Managing your treatment
Managing your treatment is an important part of managing your epilepsy, and seeing whether your medication is working. This might include having a care plan, including a treatment plan.
Care and treatment plans
A care plan is an overview of your epilepsy and its treatment and management. It includes information about your epilepsy and seizures and covers other issues that may be important to you such as education, work, driving, leisure activities and starting a family. You should be offered a care plan, particularly if your epilepsy is recently diagnosed. This might be part of the letter that your specialist will write following an appointment. If you are not offered a care plan you can ask for one.
Part of a care plan includes a treatment (or medication) plan. This sets out how your epilepsy will be treated and usually includes how to start and increase your medication and what to do if it does not work or you have side effects.
Your care plan is made by you and your specialist together and you might want to involve your family, carers or anyone else important to you who helps you to make decisions about your epilepsy. Developing a plan together means that you can make informed choices about your epilepsy and know what to do if things change. You should be given a copy of the plan which is usually also given to your GP so that they know how to manage your prescriptions. It should be reviewed and updated when needed.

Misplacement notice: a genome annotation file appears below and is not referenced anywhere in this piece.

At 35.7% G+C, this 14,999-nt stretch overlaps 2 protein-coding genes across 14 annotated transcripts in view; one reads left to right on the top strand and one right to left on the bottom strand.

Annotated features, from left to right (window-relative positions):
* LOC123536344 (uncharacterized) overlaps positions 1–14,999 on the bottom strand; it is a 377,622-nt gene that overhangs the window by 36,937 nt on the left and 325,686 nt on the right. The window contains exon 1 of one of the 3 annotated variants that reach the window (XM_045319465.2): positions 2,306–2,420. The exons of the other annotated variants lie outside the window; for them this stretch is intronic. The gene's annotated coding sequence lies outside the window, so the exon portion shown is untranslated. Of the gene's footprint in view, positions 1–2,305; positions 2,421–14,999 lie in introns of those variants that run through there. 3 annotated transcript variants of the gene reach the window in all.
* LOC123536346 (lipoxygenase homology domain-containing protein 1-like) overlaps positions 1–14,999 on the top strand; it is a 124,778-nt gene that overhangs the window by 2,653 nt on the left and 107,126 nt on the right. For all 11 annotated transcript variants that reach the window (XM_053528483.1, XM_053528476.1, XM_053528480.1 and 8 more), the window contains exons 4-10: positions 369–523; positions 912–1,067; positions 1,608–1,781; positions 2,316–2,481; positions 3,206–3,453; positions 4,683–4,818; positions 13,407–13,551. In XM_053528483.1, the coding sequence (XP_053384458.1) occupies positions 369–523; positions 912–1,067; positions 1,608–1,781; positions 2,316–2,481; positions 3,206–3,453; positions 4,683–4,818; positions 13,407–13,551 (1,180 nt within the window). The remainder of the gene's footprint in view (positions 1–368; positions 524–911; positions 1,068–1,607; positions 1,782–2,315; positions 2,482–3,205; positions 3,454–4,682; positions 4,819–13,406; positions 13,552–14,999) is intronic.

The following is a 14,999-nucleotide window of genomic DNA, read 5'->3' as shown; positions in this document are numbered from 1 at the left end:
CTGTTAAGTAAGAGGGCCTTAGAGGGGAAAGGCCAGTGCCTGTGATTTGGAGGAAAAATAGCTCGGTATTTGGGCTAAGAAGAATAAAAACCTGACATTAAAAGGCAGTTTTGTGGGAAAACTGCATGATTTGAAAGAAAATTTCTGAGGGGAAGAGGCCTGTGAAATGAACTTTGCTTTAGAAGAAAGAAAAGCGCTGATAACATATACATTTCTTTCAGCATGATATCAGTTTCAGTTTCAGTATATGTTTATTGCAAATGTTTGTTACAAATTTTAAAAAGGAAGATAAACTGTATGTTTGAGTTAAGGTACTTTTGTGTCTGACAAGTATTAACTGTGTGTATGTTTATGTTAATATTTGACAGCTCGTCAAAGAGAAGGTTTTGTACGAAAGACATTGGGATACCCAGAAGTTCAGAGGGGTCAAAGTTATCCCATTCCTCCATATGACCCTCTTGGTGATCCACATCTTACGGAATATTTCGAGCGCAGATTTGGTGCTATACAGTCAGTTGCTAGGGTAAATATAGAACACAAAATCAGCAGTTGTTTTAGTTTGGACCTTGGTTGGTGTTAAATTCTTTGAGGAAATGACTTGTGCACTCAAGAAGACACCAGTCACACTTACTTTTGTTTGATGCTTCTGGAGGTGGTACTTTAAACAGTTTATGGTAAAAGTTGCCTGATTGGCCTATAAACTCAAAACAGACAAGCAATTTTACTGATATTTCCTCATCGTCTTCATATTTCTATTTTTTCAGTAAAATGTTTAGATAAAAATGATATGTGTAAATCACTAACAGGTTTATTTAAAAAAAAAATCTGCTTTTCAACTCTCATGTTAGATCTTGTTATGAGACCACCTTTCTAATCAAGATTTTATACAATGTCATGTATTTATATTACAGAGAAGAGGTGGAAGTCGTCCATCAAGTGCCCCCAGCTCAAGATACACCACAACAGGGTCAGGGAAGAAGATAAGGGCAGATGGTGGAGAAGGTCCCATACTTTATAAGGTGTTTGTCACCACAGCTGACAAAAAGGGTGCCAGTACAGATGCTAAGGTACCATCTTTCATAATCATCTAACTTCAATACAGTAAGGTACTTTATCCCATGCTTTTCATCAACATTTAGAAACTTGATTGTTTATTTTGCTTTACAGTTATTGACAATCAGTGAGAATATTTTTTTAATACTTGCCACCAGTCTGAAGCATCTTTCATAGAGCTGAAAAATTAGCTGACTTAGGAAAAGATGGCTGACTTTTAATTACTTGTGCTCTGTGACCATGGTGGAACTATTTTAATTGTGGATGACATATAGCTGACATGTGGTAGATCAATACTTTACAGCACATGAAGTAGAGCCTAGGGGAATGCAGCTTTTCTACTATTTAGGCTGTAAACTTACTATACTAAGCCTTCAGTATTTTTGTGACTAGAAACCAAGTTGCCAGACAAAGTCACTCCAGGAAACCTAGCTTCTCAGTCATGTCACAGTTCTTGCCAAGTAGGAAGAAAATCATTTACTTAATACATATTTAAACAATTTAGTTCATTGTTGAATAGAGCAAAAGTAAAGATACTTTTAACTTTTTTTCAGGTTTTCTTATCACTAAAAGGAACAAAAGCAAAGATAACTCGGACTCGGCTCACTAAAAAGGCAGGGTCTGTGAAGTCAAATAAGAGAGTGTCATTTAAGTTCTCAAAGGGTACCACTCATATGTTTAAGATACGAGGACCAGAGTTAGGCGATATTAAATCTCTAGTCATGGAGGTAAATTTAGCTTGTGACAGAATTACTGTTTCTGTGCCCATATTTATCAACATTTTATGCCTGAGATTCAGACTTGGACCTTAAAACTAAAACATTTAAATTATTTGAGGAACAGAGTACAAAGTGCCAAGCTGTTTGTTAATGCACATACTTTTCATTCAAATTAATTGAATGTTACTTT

How do I know if treatment is working?
Often the best way to measure how well your treatment is working is to look at whether your seizures have stopped or you are having fewer seizures. If you have very frequent seizures, it might be easy to see if your seizures have reduced or if they have stopped. But if your seizures were infrequent, it can take longer to see whether the treatment is working.
Keeping a seizure diary can help to record how many seizures you are having, when they happen, if anything triggers them and if your medication is reducing or stopping them.
If your treatment does not work or fully control your seizures, there are other treatment options that might be considered.
Information produced in September 2018
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If someone has not had a seizure for two or more years then they may think about withdrawing (coming off) their AEDs.
If you have just been diagnosed with epilepsy, you may have questions about medication and treatment.
If you have difficulties with taking your medication the following strategies and tools might be helpful.
There are many different types of epileptic seizure. Any of us could potentially have a single epileptic seizure at some point in our lives. This is not the same as having epilepsy, which is a tendency to have seizures that start in the brain.